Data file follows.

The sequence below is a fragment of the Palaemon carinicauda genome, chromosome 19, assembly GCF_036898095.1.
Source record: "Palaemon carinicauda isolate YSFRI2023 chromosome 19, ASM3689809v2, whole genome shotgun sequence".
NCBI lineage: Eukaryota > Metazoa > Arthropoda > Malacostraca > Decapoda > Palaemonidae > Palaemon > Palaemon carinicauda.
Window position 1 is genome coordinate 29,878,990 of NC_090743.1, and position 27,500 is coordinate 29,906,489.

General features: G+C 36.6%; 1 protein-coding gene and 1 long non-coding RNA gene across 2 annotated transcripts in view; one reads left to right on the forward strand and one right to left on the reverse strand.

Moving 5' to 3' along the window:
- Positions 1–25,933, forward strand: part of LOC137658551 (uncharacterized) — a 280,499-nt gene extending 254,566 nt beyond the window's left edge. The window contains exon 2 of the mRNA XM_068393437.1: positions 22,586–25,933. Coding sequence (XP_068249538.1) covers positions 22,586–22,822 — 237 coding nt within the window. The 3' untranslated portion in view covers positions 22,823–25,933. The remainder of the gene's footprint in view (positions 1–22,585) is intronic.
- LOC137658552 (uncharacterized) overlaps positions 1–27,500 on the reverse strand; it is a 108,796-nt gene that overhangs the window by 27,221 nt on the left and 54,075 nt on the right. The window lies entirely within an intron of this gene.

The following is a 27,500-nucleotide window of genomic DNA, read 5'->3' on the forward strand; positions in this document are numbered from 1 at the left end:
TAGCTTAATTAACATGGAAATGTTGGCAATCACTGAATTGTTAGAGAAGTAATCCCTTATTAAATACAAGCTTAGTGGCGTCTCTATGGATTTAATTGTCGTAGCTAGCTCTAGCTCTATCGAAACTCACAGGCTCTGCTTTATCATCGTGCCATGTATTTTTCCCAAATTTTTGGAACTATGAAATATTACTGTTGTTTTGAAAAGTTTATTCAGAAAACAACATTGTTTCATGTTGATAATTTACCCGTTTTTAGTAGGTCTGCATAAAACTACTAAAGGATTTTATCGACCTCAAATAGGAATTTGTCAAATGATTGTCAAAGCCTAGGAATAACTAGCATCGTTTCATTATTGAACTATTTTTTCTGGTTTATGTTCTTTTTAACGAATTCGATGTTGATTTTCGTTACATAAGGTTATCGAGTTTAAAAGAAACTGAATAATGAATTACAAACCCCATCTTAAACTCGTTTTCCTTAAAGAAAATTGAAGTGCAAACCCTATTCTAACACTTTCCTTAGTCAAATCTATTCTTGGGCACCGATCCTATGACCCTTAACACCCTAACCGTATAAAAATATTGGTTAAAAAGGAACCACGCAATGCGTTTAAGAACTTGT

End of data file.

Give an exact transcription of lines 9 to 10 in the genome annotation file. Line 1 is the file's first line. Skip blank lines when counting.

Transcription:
The following is a 27,500-nucleotide window of genomic DNA, read 5'->3' on the forward strand; positions in this document are numbered from 1 at the left end:
TAGCTTAATTAACATGGAAATGTTGGCAATCACTGAATTGTTAGAGAAGTAATCCCTTATTAAATACAAGCTTAGTGGCGTCTCTATGGATTTAATTGTCGTAGCTAGCTCTAGCTCTATCGAAACTCACAGGCTCTGCTTTATCATCGTGCCATGTATTTTTCCCAAATTTTTGGAACTATGAAATATTACTGTTGTTTTGAAAAGTTTATTCAGAAAACAACATTGTTTCATGTTGATAATTTACCCGTTTTTAGTAGGTCTGCATAAAACTACTAAAGGATTTTATCGACCTCAAATAGGAATTTGTCAAATGATTGTCAAAGCCTAGGAATAACTAGCATCGTTTCATTATTGAACTATTTTTTCTGGTTTATGTTCTTTTTAACGAATTCGATGTTGATTTTCGTTACATAAGGTTATCGAGTTTAAAAGAAACTGAATAATGAATTACAAACCCCATCTTAAACTCGTTTTCCTTAAAGAAAATTGAAGTGCAAACCCTATTCTAACACTTTCCTTAGTCAAATCTATTCTTGGGCACCGATCCTATGACCCTTAACACCCTAACCGTATAAAAATATTGGTTAAAAAGGAACCACGCAATGCGTTTAAGAACTTGT